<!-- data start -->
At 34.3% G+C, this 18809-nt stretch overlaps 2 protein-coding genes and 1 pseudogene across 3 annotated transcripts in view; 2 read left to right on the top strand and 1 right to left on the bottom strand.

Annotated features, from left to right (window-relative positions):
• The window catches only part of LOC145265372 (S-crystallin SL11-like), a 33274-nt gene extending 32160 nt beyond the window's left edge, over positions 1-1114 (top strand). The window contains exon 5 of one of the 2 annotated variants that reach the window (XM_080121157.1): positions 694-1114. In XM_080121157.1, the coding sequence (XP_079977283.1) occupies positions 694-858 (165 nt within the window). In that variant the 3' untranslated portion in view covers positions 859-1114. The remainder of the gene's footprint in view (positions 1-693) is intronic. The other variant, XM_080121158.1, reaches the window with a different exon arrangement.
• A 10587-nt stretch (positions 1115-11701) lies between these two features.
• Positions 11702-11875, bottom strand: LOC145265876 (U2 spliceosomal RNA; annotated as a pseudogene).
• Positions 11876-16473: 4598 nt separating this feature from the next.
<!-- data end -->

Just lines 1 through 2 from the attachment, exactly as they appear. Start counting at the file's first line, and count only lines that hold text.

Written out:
At 34.3% G+C, this 18809-nt stretch overlaps 2 protein-coding genes and 1 pseudogene across 3 annotated transcripts in view; 2 read left to right on the top strand and 1 right to left on the bottom strand.

Annotated features, from left to right (window-relative positions):